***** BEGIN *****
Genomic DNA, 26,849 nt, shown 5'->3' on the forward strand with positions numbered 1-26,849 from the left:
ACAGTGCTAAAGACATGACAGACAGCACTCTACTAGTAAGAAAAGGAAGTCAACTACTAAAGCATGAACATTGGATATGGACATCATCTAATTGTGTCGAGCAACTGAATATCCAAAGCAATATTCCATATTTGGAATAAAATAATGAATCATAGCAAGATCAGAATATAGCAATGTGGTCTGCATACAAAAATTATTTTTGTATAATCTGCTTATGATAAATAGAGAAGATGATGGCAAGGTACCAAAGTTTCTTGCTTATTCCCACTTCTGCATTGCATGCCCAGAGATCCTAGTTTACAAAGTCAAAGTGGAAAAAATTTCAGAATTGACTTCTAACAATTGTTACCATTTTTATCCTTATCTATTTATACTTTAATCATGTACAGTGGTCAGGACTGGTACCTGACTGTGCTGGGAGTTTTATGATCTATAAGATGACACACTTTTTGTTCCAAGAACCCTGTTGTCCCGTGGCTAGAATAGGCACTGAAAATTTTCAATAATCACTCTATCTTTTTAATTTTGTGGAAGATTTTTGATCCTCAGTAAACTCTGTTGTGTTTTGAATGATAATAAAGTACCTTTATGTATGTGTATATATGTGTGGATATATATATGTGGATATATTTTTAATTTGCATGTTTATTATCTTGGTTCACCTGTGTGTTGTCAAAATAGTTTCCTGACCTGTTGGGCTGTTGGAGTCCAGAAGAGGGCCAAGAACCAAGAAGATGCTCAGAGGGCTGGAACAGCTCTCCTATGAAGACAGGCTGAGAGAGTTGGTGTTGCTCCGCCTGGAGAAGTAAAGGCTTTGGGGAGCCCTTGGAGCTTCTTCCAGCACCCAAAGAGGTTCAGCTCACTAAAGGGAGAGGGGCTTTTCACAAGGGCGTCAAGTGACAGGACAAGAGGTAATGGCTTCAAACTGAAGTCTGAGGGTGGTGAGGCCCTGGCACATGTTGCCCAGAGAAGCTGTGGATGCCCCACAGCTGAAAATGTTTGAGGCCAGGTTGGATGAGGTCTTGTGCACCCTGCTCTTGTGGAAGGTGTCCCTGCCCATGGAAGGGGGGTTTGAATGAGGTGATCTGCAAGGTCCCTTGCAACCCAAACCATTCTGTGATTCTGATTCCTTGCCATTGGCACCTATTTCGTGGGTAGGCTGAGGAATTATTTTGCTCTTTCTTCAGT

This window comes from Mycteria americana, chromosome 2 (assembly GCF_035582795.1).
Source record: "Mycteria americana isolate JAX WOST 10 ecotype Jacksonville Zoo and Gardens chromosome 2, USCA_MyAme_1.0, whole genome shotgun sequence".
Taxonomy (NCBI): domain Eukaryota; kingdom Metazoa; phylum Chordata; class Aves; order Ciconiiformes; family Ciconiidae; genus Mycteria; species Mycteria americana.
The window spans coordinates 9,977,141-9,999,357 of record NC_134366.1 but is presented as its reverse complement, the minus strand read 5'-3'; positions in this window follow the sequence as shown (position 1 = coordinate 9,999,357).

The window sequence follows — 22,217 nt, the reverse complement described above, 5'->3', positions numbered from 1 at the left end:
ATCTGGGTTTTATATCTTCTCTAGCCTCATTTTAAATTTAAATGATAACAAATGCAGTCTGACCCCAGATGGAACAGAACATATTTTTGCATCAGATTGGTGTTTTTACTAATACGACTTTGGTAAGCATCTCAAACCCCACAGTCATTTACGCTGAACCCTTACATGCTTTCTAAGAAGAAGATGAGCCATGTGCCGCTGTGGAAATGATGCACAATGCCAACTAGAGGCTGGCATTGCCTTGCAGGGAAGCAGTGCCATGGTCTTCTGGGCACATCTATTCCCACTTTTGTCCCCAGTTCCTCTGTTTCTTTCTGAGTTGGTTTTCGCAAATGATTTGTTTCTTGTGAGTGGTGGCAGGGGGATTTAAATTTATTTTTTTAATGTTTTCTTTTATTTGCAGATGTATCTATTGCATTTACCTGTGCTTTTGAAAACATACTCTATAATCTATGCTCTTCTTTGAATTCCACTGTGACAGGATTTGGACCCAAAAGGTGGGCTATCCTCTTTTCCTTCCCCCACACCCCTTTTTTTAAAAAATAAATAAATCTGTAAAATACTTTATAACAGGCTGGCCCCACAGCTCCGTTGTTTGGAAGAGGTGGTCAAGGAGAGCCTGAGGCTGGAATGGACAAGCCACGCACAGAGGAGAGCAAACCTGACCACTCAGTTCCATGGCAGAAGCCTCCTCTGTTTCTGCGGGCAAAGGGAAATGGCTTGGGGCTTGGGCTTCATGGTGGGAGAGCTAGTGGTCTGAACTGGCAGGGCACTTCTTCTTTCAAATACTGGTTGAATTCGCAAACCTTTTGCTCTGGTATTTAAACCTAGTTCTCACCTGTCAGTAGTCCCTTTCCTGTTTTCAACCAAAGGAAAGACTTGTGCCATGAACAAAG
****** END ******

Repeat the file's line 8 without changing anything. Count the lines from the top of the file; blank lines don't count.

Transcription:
ATCTGGGTTTTATATCTTCTCTAGCCTCATTTTAAATTTAAATGATAACAAATGCAGTCTGACCCCAGATGGAACAGAACATATTTTTGCATCAGATTGGTGTTTTTACTAATACGACTTTGGTAAGCATCTCAAACCCCACAGTCATTTACGCTGAACCCTTACATGCTTTCTAAGAAGAAGATGAGCCATGTGCCGCTGTGGAAATGATGCACAATGCCAACTAGAGGCTGGCATTGCCTTGCAGGGAAGCAGTGCCATGGTCTTCTGGGCACATCTATTCCCACTTTTGTCCCCAGTTCCTCTGTTTCTTTCTGAGTTGGTTTTCGCAAATGATTTGTTTCTTGTGAGTGGTGGCAGGGGGATTTAAATTTATTTTTTTAATGTTTTCTTTTATTTGCAGATGTATCTATTGCATTTACCTGTGCTTTTGAAAACATACTCTATAATCTATGCTCTTCTTTGAATTCCACTGTGACAGGATTTGGACCCAAAAGGTGGGCTATCCTCTTTTCCTTCCCCCACACCCCTTTTTTTAAAAAATAAATAAATCTGTAAAATACTTTATAACAGGCTGGCCCCACAGCTCCGTTGTTTGGAAGAGGTGGTCAAGGAGAGCCTGAGGCTGGAATGGACAAGCCACGCACAGAGGAGAGCAAACCTGACCACTCAGTTCCATGGCAGAAGCCTCCTCTGTTTCTGCGGGCAAAGGGAAATGGCTTGGGGCTTGGGCTTCATGGTGGGAGAGCTAGTGGTCTGAACTGGCAGGGCACTTCTTCTTTCAAATACTGGTTGAATTCGCAAACCTTTTGCTCTGGTATTTAAACCTAGTTCTCACCTGTCAGTAGTCCCTTTCCTGTTTTCAACCAAAGGAAAGACTTGTGCCATGAACAAAG